HIBERNIAN manager Lee Johnson took aim at Hearts counterpart Steven Naismith after a tempestuous Edinburgh derby, saying that the managers ‘don’t like each other’ and that the interim Tynecastle boss has been disrespectful to predecessor Robbie Neilson since coming into his role.

A scrap of a game spilled over into a mass shoving match after the final whistle, with players and staff from both sides squaring up on the pitch, seemingly sparked in the first instance by Hearts substitute goalkeeper throwing a hot water bottle at Hibs manager Johnson during the 90 minutes.

The game itself finished in a 1-1 draw, allowing 10-man Hearts to secure fourth place ahead of their city rivals, and Johnson’s disappointment in the outcome extended to the conduct of Naismith in the opposite dugout.

"It was a classic 'my dad's bigger than your dad' melee-type thing,” Johnson said.

"It was a frustrating game in terms of the ebb and the flow because there was no flow.

"The time-wasting was quite embarrassing at times; that's supposed to support free-flowing football.

"It was a case of two managers who don't like each other very much and that's what started it.

"I'll keep the hot water bottle that was thrown at me for winter!

"There was a bit of needle, but it happens. Technical areas are a passionate place. It's not a problem, we move on.

"I've been a manager that long, you see it all in the technical area. It means nothing. I've no idea if any players were carded afterwards. I just wanted to get over and clap our fans.

"He's had seven games as a manager and I just think the way he speaks is disrespectful to the previous manager.

"We'll see after 250 games - if he's lucky enough to still be in charge of any club - if he still has that attitude."

In response, Naismith described Johnson’s comments about his apparent disrespect for Neilson as ‘fishing’, as he defended his track record.

“As he said, the touchline is a manic place, or whatever it may be that he said,” Naismith said.

“I had to watch, I was one yellow away from getting a suspension already, so I wasn’t involved [in the post-match melee].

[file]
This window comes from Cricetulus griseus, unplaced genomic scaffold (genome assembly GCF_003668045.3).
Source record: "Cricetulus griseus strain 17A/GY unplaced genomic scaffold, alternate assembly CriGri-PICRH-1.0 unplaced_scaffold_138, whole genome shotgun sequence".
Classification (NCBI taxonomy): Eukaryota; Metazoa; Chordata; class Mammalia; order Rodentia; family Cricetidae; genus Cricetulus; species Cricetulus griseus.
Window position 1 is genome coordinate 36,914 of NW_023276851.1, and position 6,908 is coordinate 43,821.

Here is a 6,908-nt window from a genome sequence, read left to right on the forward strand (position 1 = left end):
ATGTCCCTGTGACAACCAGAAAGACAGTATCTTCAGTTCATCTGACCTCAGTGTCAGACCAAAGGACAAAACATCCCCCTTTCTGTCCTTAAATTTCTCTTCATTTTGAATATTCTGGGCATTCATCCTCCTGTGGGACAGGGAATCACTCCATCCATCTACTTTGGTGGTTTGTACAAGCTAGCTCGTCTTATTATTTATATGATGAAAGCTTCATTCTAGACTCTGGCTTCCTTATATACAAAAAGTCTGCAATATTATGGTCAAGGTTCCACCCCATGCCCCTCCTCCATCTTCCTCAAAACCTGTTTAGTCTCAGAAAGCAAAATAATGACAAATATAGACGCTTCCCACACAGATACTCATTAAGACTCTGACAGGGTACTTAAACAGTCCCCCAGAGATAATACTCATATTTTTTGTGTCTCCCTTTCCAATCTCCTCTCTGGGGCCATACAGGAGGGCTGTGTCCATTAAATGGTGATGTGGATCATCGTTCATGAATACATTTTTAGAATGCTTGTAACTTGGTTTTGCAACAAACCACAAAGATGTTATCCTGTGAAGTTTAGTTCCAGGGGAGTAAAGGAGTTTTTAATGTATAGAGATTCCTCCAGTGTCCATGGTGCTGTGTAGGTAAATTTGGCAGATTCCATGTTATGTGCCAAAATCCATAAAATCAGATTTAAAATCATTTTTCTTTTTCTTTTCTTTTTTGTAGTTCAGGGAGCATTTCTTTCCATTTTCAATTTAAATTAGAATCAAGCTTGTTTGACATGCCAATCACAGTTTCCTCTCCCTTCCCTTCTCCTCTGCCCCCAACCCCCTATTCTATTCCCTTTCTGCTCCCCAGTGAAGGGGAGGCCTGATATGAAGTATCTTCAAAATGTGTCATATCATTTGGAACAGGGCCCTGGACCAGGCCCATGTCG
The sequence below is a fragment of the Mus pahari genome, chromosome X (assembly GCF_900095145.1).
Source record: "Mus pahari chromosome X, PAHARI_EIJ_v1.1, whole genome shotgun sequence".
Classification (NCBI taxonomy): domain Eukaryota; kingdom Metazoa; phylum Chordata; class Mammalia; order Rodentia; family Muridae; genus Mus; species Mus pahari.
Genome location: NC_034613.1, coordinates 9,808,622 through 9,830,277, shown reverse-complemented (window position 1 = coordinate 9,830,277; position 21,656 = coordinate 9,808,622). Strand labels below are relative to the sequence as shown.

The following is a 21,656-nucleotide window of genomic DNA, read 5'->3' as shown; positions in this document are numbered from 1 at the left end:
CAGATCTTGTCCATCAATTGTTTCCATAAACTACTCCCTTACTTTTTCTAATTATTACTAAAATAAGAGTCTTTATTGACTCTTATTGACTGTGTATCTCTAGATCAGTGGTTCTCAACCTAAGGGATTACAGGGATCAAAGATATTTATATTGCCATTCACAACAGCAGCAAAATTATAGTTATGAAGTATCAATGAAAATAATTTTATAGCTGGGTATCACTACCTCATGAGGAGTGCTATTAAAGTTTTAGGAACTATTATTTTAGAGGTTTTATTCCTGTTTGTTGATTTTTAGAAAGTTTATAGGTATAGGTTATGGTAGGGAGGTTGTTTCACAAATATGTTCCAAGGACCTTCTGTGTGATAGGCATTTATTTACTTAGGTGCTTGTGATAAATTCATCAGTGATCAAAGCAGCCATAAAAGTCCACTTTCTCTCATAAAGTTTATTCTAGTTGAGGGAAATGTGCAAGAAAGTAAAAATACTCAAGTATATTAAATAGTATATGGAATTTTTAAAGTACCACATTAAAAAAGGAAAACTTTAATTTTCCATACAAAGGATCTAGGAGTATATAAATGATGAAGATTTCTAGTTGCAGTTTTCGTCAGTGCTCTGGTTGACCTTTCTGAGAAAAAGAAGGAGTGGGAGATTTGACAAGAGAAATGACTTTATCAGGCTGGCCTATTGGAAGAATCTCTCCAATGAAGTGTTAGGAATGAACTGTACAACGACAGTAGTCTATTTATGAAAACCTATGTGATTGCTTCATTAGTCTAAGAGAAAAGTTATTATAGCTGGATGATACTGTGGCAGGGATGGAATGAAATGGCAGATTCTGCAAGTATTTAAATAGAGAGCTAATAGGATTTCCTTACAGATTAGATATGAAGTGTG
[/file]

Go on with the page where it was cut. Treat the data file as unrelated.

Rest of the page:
“I’ve got a 15-year career at the top level. I’ve managed to pull things from some of the best managers around Britain.

“I’ve been in a role for the last two years under arguably Scotland’s best manager for a long period of time.

“I’m not naïve to think I know everything, but what I have done is my homework. I’ve had two solid years of good coaching.

“It’s part of the game.”

Naismith is hoping that he has done enough by guiding Hearts to fourth place to convince the Tynecastle hierarchy he is the man to replace Neilson on a permanent basis, feeling that he has both the experience required and the ambition to put the club back where they should be; competing for third place and for silverware on a consistent basis.

“I would say that I'm ready for management,” he said.

“This period was definitely a big indicator. I have spoken to clubs in the past, but you have this feeling of ‘am I ready?’ And every manager I’ve spoken to has said that if you could coach for another 10 years you will never know when you're ready, but what this has done is give me a taste of it and I know I'm ready and I think I've shown that.

“These are the five hardest games of the season and you are getting them at a time where the squad is really low, and I'm proud of what we've done. Conversations will now start to see if I’m the man to take Hearts forward or not.

“For my seven games, I think [finishing fourth] is a success. For where Hearts want to be year on year, we need to compete for third and be in Europe and competing against the best teams in the league, and we need to be competing for silverware.

“I mean competing consistently and we do need to win one and we need to get third place and we need to become a better team, and a bigger club and a better club. That's the main drive.”

As evidenced by the battling performance to get the required point despite being a man light for the majority of the game, Neilson also says he has the players fighting for the cause.

“Definitely,” he said.

“Hearts teams in the past have been labelled with being soft, don’t have enough fight and I’ve been part of some of this those teams.

“St Mirren away, character to come back, today - to see the game out. To go to Rangers and go for 96 minutes to get a result, when I was a player here these things very rarely happened.

“That part is turning but if you want to play here you need to have that.”